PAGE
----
With Hawaii on the Horizon, Focus Shifts To Contract Negotiations

Southwest’s proposed service to Hawaii is projected to account for almost half of the carrier’s 2019 growth. It would seem natural that this growth would lead to benefits for their employees. A rising tide lifts all… planes, right? But at Southwest, unfortunately, this isn’t the case.

The Aircraft Maintenance Technicians have been in contract negotiations with Southwest for more than six and a half years. During this time the technicians’ wages and benefits have been frozen: no raises, no bonuses, no updated benefits, and certainly no mutual agreement for how the new flights that require ETOPS certification will be handled.

What’s ETOPS? It’s a certification required by the FAA for aircrafts to hold if they are more than 60 minutes flying time from the nearest airport suitable for an emergency landing.

Clearly, this is vital to obtain in order for the Southwest Hawaii expansion to move forward. And, the full cooperation of their technicians is needed to receive it since there are new procedures and regulations to be learned.

So, is Southwest doing everything they can to quell the tension with the technicians?

In short, no. Actually, Southwest should be focused to maintain or increase their aircraft maintenance standards, not lowering their standards by planning to use non-union vendor workers to and from Hawaii. Since this is a new route for the carrier, they don’t currently staff their own unionized Aircraft Maintenance Technicians in Hawaii. Rather than coming to an amenable agreement with their union technicians, Southwest plans to continue doing whatever is best for their bottom line.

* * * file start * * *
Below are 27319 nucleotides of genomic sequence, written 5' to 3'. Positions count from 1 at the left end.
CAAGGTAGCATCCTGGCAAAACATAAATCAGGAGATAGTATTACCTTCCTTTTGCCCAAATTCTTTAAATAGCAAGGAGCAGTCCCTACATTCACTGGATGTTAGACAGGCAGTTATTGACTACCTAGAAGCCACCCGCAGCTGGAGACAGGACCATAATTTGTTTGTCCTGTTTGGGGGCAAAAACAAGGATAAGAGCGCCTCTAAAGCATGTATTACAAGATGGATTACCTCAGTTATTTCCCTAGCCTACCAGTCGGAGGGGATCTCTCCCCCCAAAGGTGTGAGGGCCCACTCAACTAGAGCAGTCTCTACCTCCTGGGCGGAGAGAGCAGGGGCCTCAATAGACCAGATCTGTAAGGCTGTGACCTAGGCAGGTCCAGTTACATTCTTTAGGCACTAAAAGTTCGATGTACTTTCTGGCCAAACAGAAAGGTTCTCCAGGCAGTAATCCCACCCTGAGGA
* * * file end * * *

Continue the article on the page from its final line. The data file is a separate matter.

We’ve seen this with the whistleblower complaints brought to the FAA by Southwest Aircraft Maintenance Technicians — technicians punished for finding faults outside of their scope of work — and the staggering disconnect in Southwest’s public messaging and the reality their employees face.

With the government shutdown extending longer than expected, the Hawaii timeline has once again been delayed. While certainly frustrating for the airline, it could serve as an opportunity to get a few things right.

For starters, a suitable contract for their technicians. The Aircraft Maintenance Technicians as represented by AMFA and Southwest management will be back at the negotiation table in late January. The technicians are still asking for the same thing: fair terms and conditions of employment commensurate with their value to the company.

With the prospect of service to Hawaii allegedly closer than ever, will Southwest finally be ready to listen? We don’t know. But, at the very least, we know it is likely the public will feel much more assured on new long-haul flights knowing the technicians working on it are respected and fairly compensated.